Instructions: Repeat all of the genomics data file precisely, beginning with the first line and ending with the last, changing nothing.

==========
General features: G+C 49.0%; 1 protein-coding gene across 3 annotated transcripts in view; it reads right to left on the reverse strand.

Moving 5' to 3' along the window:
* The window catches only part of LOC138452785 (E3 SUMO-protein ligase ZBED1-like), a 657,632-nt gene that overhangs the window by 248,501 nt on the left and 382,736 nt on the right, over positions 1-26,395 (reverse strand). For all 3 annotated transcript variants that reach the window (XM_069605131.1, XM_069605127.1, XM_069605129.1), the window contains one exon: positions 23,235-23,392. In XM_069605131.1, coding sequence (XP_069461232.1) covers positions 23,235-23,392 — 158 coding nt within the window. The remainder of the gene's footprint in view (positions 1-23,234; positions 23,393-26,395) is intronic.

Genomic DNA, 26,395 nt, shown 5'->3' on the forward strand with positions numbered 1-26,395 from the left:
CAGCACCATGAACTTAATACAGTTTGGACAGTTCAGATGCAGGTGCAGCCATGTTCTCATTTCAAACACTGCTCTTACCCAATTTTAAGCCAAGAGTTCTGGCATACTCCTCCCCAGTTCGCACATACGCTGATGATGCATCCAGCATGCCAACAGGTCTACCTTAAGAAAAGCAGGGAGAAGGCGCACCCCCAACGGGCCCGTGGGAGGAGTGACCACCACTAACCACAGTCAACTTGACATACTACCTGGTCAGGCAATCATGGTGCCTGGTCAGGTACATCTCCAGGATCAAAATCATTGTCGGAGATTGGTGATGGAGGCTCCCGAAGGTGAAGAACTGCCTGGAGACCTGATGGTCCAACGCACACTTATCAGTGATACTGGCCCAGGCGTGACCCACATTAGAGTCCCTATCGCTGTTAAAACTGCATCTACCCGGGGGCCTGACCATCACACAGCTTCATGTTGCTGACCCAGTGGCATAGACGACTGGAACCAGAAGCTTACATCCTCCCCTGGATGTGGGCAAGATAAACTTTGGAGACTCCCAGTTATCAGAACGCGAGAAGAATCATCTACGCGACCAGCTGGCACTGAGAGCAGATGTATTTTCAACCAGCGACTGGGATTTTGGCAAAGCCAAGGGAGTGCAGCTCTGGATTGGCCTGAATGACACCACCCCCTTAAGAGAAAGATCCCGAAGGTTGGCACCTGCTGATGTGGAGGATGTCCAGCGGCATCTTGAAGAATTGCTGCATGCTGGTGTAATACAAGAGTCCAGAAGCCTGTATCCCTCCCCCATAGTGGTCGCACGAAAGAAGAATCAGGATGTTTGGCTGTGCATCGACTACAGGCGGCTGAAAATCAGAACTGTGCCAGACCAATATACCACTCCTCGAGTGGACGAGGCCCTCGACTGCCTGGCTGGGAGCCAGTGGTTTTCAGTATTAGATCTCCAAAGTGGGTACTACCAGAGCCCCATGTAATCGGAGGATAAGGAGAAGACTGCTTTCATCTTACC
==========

General features: G+C 49.0%; 1 protein-coding gene across 3 annotated transcripts in view; it reads right to left on the reverse strand.

Moving 5' to 3' along the window:
* The window catches only part of LOC138452785 (E3 SUMO-protein ligase ZBED1-like), a 657,632-nt gene that overhangs the window by 248,501 nt on the left and 382,736 nt on the right, over positions 1-26,395 (reverse strand). For all 3 annotated transcript variants that reach the window (XM_069605131.1, XM_069605127.1, XM_069605129.1), the window contains one exon: positions 23,235-23,392. In XM_069605131.1, coding sequence (XP_069461232.1) covers positions 23,235-23,392 — 158 coding nt within the window. The remainder of the gene's footprint in view (positions 1-23,234; positions 23,393-26,395) is intronic.

Genomic DNA, 26,395 nt, shown 5'->3' on the forward strand with positions numbered 1-26,395 from the left:
CAGCACCATGAACTTAATACAGTTTGGACAGTTCAGATGCAGGTGCAGCCATGTTCTCATTTCAAACACTGCTCTTACCCAATTTTAAGCCAAGAGTTCTGGCATACTCCTCCCCAGTTCGCACATACGCTGATGATGCATCCAGCATGCCAACAGGTCTACCTTAAGAAAAGCAGGGAGAAGGCGCACCCCCAACGGGCCCGTGGGAGGAGTGACCACCACTAACCACAGTCAACTTGACATACTACCTGGTCAGGCAATCATGGTGCCTGGTCAGGTACATCTCCAGGATCAAAATCATTGTCGGAGATTGGTGATGGAGGCTCCCGAAGGTGAAGAACTGCCTGGAGACCTGATGGTCCAACGCACACTTATCAGTGATACTGGCCCAGGCGTGACCCACATTAGAGTCCCTATCGCTGTTAAAACTGCATCTACCCGGGGGCCTGACCATCACACAGCTTCATGTTGCTGACCCAGTGGCATAGACGACTGGAACCAGAAGCTTACATCCTCCCCTGGATGTGGGCAAGATAAACTTTGGAGACTCCCAGTTATCAGAACGCGAGAAGAATCATCTACGCGACCAGCTGGCACTGAGAGCAGATGTATTTTCAACCAGCGACTGGGATTTTGGCAAAGCCAAGGGAGTGCAGCTCTGGATTGGCCTGAATGACACCACCCCCTTAAGAGAAAGATCCCGAAGGTTGGCACCTGCTGATGTGGAGGATGTCCAGCGGCATCTTGAAGAATTGCTGCATGCTGGTGTAATACAAGAGTCCAGAAGCCTGTATCCCTCCCCCATAGTGGTCGCACGAAAGAAGAATCAGGATGTTTGGCTGTGCATCGACTACAGGCGGCTGAAAATCAGAACTGTGCCAGACCAATATACCACTCCTCGAGTGGACGAGGCCCTCGACTGCCTGGCTGGGAGCCAGTGGTTTTCAGTATTAGATCTCCAAAGTGGGTACTACCAGAGCCCCATGTAATCGGAGGATAAGGAGAAGACTGCTTTCATCTTACC